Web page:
A bell gable is a gable structure with one or more openings in which bells hang. The bell gable itself is often closed with a triangular gable. It can be found in small churches or chapels, especially in the Mediterranean region. Special forms are the three-part clochers trinitaires on the churches in the Basque Pays de Soule and the almost castle-like rectangular bell gables (French: clochers mur ) in the Toulouse area .

As early as the Middle Ages, many Romanesque church buildings in the south and south-west of France (especially in the Charente ) received a - often unadorned - rectangular gable, which indicated the real or symbolic readiness of the church and the residents of the respective locality in the run-up to the Hundred Years War .

See also

  • Schaumburger hat
  • Wimperg - in Gothic architecture a gable-like crowning over portals and windows, which is also known as an ornamental gable

Web links

Commons : Gable  - collection of images, videos and audio files

Individual evidence

  1. ^ Paragraph after Kluge Etymological Dictionary of the German Language. 24th edition. 2002.
  2. ^ A b c sentence after Nikolaus Pevsner, Hugh Honor, John Fleming: Lexikon der Weltarchitektur. 3. Edition. Munich, Prestel, 1992, Lemma Giebel .
  3. ^ Paragraph after Wilfried Koch: Architectural Style. 27th edition. Gütersloh / Munich, 2006.
  4. a b c sentence after Hans Koepf , Günther Binding : Picture Dictionary of Architecture (= Kröner's pocket edition . Volume 194). 4th, revised edition. Kröner, Stuttgart 2005, ISBN 3-520-19404-X .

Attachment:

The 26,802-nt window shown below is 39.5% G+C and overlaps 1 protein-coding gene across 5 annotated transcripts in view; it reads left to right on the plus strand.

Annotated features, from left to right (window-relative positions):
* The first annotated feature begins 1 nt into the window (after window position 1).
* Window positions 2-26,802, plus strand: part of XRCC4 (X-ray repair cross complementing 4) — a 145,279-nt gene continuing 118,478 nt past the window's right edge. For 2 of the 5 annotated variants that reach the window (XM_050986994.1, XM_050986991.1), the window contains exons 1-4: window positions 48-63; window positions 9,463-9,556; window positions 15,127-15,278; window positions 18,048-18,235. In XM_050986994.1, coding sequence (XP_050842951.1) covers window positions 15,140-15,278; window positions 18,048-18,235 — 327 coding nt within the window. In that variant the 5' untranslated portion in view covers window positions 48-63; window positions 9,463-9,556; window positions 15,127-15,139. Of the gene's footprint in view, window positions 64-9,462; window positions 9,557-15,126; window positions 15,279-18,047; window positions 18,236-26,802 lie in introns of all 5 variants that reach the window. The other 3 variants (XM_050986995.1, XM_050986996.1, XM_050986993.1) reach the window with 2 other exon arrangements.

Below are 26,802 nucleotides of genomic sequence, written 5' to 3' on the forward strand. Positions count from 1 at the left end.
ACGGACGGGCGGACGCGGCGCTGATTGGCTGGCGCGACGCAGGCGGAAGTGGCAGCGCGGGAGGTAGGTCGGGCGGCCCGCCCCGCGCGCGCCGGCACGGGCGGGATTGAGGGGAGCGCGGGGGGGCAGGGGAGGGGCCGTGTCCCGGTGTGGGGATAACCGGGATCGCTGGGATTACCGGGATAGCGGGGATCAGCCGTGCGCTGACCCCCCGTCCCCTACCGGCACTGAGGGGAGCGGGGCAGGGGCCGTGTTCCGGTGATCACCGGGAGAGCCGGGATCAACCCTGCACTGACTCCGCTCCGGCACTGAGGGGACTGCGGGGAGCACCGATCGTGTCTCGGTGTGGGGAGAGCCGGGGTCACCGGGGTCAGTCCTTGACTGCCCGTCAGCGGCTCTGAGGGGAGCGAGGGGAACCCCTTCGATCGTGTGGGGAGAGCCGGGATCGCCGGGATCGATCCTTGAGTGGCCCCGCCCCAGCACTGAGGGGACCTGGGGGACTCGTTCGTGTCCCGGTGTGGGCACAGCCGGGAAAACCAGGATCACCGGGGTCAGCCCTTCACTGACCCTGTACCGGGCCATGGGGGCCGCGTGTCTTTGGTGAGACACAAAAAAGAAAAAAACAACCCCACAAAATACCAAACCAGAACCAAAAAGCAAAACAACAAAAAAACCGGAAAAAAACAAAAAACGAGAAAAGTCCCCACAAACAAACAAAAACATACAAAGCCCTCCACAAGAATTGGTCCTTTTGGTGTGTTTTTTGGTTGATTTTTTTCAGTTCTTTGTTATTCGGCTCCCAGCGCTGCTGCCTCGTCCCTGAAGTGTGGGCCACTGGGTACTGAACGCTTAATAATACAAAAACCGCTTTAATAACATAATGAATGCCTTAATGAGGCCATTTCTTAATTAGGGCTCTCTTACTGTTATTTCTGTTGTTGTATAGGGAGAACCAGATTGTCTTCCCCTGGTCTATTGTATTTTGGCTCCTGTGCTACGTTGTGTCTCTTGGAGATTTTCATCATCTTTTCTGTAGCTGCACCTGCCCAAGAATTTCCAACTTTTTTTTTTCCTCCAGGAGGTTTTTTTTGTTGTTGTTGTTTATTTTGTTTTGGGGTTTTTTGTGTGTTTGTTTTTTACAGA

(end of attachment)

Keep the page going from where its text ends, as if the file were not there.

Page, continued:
5. ^ Sentence after Hans-Joachim Kadatz: Dictionary of Architecture. Leipzig, 1988, Lemma stepped gable .
  6. ^ Sentence after Wilfried Koch: Architectural style. 27th edition. Gütersloh / Munich, 2006, index Volute [819].
  7. ^ After Wilfried Koch: Architectural Style. 27th edition. Gütersloh / Munich, 2006, index Giebel [291].
  8. Nikolaus Pevsner, Hugh Honor, John Fleming: Lexikon der Weltarchitektur. Munich, Prestel, 1971, under gable .
  9. ^ Henry-Russell Hitchcock: Netherlandish scrolled gables of the sixteenth and early seventeenth centuries. New York, University Press, 1978 (English).
  10. ^ Sentence after Wilfried Koch: Architectural style. 27th edition. Gütersloh / Munich, 2006, index Volute [819].
  11. ^ Sentence after Hans-Joachim Kadatz: Dictionary of Architecture. Leipzig, 1988, Lemma Volutengiebel .
  12. ↑ Composition after Nikolaus Pevsner, Hugh Honor, John Fleming: Lexikon der Weltarchitektur. 3. Edition. Munich, Prestel, 1992, Lemma Giebel . Comparable with Fritz Baumgart: DuMont's little technical dictionary of architecture. Cologne, 1977, Lemma Giebel .
  13. a b c d e f g h i j k l m n o p q Sentence after Günther Wasmuth (Hrsg.): Wasmuths Lexikon der Baukunst. Berlin, 1929–1932 (4 volumes).
  14. After Günther Wasmuth (ed.): Wasmuths Lexikon der Baukunst. Berlin, 1931. With Hans Koepf, Günther Binding: Bildverzeichnis der Architektur. 4th edition. Stuttgart, Kröner, 2005, it is understood to mean an arch construction, cf. Arch (architecture) #Gable arch .
  15. ^ Paragraph based on Hans Koepf, Günther Binding: Picture Dictionary of Architecture. 4th edition. Stuttgart, Kröner, 2005, Lemma bell gable .